In 1968, the world seemed to be coming apart. A bloody, increasingly unpopular war in Vietnam, political assassinations, urban riots, generation gap, conservative backlash against civil rights and other progressive movements…. Even pop music grew darker than the sunny Summer of Love psychedelia of a year earlier, from the Beatles’ so-called White Album to grittier turns by stars like the Rolling Stones and various Motowners, to the rise of Jimi Hendrix, Led Zeppelin, Cream, and other heavier sounds supplanting the gentler flower-powered folk and classical music influenced pop of the preceding two years.
In that fraught year, several pop bands released new music overlooked at the time. Then regarded as flops, they later came to be recognized as masterpieces. Two are came to Portland Tuesday, Sept. 17, under the misleading banner “Something Great from ‘68.” For while the music that Brian Wilson and The Zombies released that year has outlasted much of its dated-sounding contemporaries, it was utterly out of step with the spirit of the new, dark age.
In 1968, the Zombies and the Beach Boys were also falling apart. Both had been hitmakers earlier, with the Zombies British Invasion pop and the BBs multiple hits mostly (at least superficially) about surf, cars, and ‘girls.’ Musically, Wilson’s family band was making music as radiant as anything after WWII, but by 1968, their tours featuring surfin’ sounds with striped shirts and white pants seemed increasingly tone deaf in a world coming apart. While psychedelia soared and violence raged, songs about surfing and cruising seemed passe, and the Beach Boys plummeted from pop hitmakers to culturally irrelevant.
Ironically, the band members’ non-musical lives actually represented what was going down in America as much as any other: Carl Wilson was a draft dodger (his status kept them from what would have been a culturally significant appearance at 1967’s Monterey Pop Festival), Mike Love had accompanied the Beatles to study with TM guru Maharishi Mahesh Yogi and became a lifelong devotee of the mind-expanding practice, Dennis Wilson indulged in abundant free love and drugs. And songwriter Brian Wilson‘s own mind expansion with psychedelics had fueled transcendent visions in their long gestating album Smile — as well as his own pre-existing emotional instability.
But in 1968, most of those musical experiments hadn’t escaped the reels of tape, except for scattered exceptions like the ‘Good Vibrations’ single. Damaged by what was eventually diagnosed as mental illness exacerbated by excessive drug use and the family band’s squabbles over artistic direction — back to the hits, or forward into unknown territories? — Brian had descended from pop genius to washed up, or at least burned out.
His personal pastoral 1966 album Pet Sounds, now universally regarded as one of the greatest albums ever made, was so ahead of its time that it sold poorly compared to its fun in the sun predecessors. And its astonishingly ambitious intended 1967 follow up, Smile,” with lyricist Van Dyke Parks — so anticipated after early glimpses of two of its masterpieces, “Good Vibrations” and the dreamily apocalyptic “Surf’s Up” —was never completed as intended, falling victim to Wilson and the band’s dysfunction.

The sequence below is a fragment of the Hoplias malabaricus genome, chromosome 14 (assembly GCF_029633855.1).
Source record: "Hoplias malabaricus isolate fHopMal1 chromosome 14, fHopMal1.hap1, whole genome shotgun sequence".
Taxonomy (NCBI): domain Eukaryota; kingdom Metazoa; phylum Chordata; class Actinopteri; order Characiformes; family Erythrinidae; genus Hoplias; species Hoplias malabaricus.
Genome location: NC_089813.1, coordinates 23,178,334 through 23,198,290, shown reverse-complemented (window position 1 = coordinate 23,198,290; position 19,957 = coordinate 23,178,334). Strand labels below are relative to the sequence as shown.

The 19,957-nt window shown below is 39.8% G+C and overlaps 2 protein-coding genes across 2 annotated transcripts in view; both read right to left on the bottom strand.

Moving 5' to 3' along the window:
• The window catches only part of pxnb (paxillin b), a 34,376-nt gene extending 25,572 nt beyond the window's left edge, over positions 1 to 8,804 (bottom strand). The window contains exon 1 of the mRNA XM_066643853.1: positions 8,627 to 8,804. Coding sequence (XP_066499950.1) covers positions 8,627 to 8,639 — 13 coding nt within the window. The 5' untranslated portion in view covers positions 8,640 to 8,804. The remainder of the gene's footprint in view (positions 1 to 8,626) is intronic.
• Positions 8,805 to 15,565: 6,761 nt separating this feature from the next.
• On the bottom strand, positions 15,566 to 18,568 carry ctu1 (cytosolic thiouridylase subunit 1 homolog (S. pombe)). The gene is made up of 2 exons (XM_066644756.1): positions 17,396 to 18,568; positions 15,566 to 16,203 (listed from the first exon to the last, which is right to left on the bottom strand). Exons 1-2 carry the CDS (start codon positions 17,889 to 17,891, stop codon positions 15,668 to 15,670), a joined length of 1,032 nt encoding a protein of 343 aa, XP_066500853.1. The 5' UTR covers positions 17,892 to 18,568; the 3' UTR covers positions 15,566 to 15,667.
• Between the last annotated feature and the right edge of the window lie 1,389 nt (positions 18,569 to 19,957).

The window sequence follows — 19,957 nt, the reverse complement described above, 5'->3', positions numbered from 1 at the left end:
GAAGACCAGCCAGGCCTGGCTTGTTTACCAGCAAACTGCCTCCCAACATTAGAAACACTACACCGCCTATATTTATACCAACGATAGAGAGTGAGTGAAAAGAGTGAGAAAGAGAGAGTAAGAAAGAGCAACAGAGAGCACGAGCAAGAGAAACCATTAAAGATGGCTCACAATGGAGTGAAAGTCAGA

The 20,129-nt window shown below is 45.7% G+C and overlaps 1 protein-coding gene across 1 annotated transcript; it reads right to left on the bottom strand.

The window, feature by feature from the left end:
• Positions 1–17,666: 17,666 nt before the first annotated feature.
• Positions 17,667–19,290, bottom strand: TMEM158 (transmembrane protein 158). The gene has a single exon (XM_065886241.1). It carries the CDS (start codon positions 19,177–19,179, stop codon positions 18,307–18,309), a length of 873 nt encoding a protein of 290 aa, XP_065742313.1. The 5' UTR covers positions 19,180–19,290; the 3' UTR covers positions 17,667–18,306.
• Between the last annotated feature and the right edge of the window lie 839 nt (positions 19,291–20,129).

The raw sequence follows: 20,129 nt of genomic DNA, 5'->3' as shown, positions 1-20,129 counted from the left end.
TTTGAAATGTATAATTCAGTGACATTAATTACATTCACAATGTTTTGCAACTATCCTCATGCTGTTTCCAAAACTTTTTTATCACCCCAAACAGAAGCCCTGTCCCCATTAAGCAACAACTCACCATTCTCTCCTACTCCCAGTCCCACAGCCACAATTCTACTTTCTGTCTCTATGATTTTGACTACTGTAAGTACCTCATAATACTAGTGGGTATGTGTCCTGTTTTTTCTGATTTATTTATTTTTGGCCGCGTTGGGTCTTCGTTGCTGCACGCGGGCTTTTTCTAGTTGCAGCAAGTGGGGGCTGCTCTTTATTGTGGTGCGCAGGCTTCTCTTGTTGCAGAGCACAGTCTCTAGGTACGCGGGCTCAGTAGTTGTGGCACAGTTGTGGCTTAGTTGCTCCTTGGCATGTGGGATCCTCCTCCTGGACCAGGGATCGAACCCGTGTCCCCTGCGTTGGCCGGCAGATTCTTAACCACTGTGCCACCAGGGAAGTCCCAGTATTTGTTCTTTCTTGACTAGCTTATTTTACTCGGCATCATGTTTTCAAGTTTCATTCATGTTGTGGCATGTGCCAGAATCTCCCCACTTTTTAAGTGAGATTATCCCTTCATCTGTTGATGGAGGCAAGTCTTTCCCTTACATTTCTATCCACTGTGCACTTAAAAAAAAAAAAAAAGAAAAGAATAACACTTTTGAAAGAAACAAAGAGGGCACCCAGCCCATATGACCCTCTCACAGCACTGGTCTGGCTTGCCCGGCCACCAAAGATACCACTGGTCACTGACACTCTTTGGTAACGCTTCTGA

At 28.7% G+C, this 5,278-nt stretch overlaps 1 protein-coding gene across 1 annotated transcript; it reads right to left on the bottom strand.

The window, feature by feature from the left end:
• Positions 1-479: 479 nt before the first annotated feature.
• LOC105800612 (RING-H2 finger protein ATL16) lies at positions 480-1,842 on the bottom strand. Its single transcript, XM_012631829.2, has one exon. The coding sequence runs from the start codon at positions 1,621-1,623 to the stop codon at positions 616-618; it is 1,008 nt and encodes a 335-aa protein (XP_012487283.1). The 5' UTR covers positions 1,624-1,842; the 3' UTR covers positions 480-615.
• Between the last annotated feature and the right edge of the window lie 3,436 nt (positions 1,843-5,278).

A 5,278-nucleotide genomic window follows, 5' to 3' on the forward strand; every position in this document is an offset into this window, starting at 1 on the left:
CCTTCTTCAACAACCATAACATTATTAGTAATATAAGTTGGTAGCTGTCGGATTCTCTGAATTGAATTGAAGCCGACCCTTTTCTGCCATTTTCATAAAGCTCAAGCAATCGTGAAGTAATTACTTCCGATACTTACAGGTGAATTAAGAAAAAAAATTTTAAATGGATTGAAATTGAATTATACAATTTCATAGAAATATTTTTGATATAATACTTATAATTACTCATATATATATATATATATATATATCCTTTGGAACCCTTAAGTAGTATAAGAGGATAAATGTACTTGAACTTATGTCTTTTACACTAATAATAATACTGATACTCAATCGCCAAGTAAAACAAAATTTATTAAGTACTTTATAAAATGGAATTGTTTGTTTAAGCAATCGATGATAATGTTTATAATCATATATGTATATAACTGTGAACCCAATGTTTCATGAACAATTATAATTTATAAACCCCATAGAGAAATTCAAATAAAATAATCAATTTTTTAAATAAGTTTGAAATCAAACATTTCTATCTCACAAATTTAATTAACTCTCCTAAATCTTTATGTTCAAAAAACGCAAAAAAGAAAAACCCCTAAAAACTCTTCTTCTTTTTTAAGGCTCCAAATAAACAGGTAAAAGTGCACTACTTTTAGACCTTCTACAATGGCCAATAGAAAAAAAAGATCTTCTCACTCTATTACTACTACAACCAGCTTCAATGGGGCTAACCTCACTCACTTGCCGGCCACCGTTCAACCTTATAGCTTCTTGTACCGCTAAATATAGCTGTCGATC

Smile snippets dribbled out on various albums over the years, often in watered down or incomplete form, until a mostly recovered Wilson remade it under his own name in 2004, to ecstatic acclaim. Even though it mostly just wrapped up what he’d already completed before his breakdown, rather than carrying his initial audacious, complex modular concept of avant-garde Americana all the way through, the visionary Smile still won wide and deserved accolades four decades after he conceived it. (A boxed set of the Beach Boys’ Smile sessions recordings released a few years later hinted at what glories might have transpired had Wilson been able to finish it then.)
But in 1968, Wilson, who hadn’t toured with his band in years, wasn’t even able to work with the Beach Boys in the studio. Setting aside the troubled Smile tracks, the Beach Boys released only a single short album of new music that year. Wilson could contribute only a few brief, inward looking songs, and couldn’t be coaxed from his room to record them. His bandmates stepped up to contribute their own songs, covers, and shepherd the home-made recordings to release — to popular indifference. Though it remains Brian’s own favorite (not, he admits, best) Beach Boys album, that 1968 release Friends was their worst seller to date, not even reaching the top 100 list. (A disastrous 1968 tour with the Maharishi fared no better.)
Yet today, some of Wilson’s little gems sound lovely, reminiscent of the Kinks’ pastoral 1968 album Village Green Preservation Society, a commercial flop also regarded on release as a retro flop that ignored both contemporary psychedelia and hard rock, now widely considered that band’s immortal masterwork. The opposite of Smile’s baroque complexity, and intentionally avoiding the heavier sounds that ruled ‘68, Friends boasts short, simple tunes and gentle waltzes (all Wilson could handle at the time) like the title track, “I Went to Sleep” (which during a high tension era made evocative art out of literally dozing on a park bench), and a neglected masterwork, “Time to Get Alone” (completed in ‘68 but not released till the band’s next album the following year) that stands as one of a great songwriter’s finest tunes. A couple others (“Wake the World” and “Aren’t You Glad”) even made it , much later, into boomer-bait TV commercials. Last year, they released a set of outtakes from the Friends sessions.